Young Sires Benefit From Genomic Selection

Using genomic information in beef animals increases the benefits to selection, particularly for young bulls and selection parameters that have low heritabilities such as residual feed intake.
calendar icon 30 April 2011
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There is a potential benefit that can be achieved from including genomic information in selection programmes in beef cattle. And this benefit is highest when selecting younger sires compared to older sires.

Just one of the findings of Carol-Anne Duthie and her team at the Scottish Agricultural College. Their work outlined the importance of the training population size and the effective population size as these constrain the potential benefit that can be achieved.

“Genomic selection is expected to be of particular benefit for traits that have low heritability and are difficult to measure or are only available late in the animals life or are sex limited,” she told delegates at the 2010 British Society of Animal Science’s annual conference, held at Queen’s University, Belfast.

“Therefore, genomic selection may facilitate the inclusion of further traits, such as residual feed intake, in breeding programmes which are important to the efficiency of beef cattle.”

Genomic selection (GS) utilises information about the association of large numbers of single nucleotide polymorphism (SNP) markers located throughout the genome with phenotypic information such as growth rate. This has become feasible due to the availability of large numbers of SNP markers and the development of the bovine SNP chip.

“And the aim of our study was to investigate the benefits of applying genomic selection to the terminal sire index of beef cattle considering training population size and different breeding structures,” explained Dr Duthie.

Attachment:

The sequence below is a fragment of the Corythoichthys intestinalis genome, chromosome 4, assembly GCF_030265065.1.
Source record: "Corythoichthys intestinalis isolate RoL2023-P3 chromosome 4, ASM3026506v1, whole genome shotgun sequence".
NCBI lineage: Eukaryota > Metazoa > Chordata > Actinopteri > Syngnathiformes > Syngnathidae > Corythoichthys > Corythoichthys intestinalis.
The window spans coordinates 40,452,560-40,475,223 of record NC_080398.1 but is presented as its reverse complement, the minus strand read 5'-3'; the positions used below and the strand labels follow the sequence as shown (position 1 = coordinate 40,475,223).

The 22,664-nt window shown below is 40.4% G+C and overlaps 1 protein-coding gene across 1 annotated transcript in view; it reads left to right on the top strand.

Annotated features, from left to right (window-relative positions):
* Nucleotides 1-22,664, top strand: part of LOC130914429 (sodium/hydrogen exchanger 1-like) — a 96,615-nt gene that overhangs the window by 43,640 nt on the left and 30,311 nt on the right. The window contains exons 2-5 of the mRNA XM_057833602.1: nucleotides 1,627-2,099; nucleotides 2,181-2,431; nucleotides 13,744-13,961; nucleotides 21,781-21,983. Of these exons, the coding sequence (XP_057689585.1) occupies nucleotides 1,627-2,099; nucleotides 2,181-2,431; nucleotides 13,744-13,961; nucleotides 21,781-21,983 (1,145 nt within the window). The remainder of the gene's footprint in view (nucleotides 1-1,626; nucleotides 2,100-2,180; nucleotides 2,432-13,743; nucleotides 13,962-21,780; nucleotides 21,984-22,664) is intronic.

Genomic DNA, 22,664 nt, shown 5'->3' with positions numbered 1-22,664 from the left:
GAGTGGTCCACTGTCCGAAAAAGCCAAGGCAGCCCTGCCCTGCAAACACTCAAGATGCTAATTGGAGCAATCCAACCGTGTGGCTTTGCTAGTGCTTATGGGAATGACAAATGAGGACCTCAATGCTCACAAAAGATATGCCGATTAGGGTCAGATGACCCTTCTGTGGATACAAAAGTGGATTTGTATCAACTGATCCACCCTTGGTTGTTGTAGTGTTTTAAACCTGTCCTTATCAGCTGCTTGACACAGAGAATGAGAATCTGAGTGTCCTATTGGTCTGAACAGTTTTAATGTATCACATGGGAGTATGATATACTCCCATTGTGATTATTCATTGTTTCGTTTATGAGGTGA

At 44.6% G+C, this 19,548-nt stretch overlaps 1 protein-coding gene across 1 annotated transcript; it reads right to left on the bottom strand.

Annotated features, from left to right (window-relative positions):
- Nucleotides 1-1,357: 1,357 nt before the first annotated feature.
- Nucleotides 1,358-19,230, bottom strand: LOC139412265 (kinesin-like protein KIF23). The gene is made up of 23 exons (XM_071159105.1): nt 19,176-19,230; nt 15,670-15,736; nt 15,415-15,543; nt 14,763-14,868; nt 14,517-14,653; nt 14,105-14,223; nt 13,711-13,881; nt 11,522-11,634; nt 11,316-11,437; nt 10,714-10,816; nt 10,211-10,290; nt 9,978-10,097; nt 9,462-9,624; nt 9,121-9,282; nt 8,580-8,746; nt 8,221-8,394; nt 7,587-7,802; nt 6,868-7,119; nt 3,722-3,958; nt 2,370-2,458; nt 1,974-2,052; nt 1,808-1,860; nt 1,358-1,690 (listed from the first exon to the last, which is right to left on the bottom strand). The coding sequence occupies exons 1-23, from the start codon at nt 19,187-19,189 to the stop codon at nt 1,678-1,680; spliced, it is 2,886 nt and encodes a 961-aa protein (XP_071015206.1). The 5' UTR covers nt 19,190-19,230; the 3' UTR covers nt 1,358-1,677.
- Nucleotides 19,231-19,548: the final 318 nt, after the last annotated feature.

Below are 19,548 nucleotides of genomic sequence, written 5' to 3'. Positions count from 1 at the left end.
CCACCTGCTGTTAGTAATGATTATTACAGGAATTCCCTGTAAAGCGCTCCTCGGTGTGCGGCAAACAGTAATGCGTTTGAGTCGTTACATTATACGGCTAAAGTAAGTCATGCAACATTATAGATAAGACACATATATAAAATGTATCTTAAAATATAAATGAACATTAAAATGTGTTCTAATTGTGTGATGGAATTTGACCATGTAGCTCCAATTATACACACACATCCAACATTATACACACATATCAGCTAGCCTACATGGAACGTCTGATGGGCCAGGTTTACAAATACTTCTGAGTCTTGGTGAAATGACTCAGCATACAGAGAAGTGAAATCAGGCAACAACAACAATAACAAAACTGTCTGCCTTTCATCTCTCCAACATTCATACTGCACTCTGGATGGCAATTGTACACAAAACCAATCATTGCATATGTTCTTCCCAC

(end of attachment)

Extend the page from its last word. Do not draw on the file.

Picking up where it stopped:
Selection index theory was applied to investigate the response of the beef terminal sire index under conventional selection or GS given the structure of the UK beef industry. Breeding objectives of the terminal sire index incorporate carcass weight, carcass fat score, carcass conformation score, gestation length and calving difficulty.

Currently recorded traits include birth weight, weight at 200 and 400 days, muscle score, muscle and fat depth, gestation length and calving difficulty. Parameters were obtained from UK beef genetic evaluations and information for the breeding goal traits were obtained from Amer et al. (1998). Selection strategies were derived from the structure of the beef industry, which was calculated from UK beef genetic evaluations data.

The effect of different breeding structures was investigated. This included selection based on young sires, where no progeny information is available, and selection based on older sires. Genomic information was included in the selection index model and accuracies of genomic estimated breeding values (GEBVs) are predicted based on trait heritability, number of phenotyped animals in the training population, the number of quantitative trait loci (QTL) underlying the trait and the effective population size (Ne).

“We found that, under conventional selection, the economic response is similar between the two breeding structures, however the slightly higher response (5 per cent) when selecting older sires is due to higher accuracy of breeding values due to the availability of phenotypic records on more relatives,” said Dr Duthie.

“Including genomic information increases the economic response to selection in both breeding structures, however the magnitude of the response in comparison to no GS is higher when selecting younger sires (up to 33 per cent increase) in comparison to the industry average (up to 21 per cent increase) where selection is based on approximately 40 per cent young sires, with a generation interval of less than three, and 60 per cent of older sires.”

She added that the size of the training population influences the economic response that can be achieved when including genomic information, where the highest response is achieved with a training population of 5,000. “However, this is constrained by the breeding programme structure and Ne. Larger training population sizes had more impact when younger sires were selected. Furthermore, the rate of economic response was higher for Ne of 100 than 500.”

Presented to the British Society of Animal Science Annual Conference, April 12 to 14, 2010, Queen’s University, Belfast. Full details: Duthie C, Sawalha R, Navajas E, Roehe R and Roughsedge T: “Economic response that can be achieved from including genomic information to the terminal sire index of beef cattle.”


April 2011
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